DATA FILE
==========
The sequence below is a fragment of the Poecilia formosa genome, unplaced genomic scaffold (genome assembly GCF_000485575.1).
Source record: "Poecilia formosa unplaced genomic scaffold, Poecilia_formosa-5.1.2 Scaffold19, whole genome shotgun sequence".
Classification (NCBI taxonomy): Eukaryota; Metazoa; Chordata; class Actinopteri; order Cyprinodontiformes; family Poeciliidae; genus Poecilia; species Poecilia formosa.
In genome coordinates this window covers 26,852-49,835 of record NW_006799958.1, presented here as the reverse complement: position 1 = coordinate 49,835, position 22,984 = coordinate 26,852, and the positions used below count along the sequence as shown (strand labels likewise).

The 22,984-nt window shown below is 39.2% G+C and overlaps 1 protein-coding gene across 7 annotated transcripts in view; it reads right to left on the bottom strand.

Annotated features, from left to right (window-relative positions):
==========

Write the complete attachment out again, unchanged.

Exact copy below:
The sequence below is a fragment of the Poecilia formosa genome, unplaced genomic scaffold (genome assembly GCF_000485575.1).
Source record: "Poecilia formosa unplaced genomic scaffold, Poecilia_formosa-5.1.2 Scaffold19, whole genome shotgun sequence".
Classification (NCBI taxonomy): Eukaryota; Metazoa; Chordata; class Actinopteri; order Cyprinodontiformes; family Poeciliidae; genus Poecilia; species Poecilia formosa.
In genome coordinates this window covers 26,852-49,835 of record NW_006799958.1, presented here as the reverse complement: position 1 = coordinate 49,835, position 22,984 = coordinate 26,852, and the positions used below count along the sequence as shown (strand labels likewise).

The 22,984-nt window shown below is 39.2% G+C and overlaps 1 protein-coding gene across 7 annotated transcripts in view; it reads right to left on the bottom strand.

Annotated features, from left to right (window-relative positions):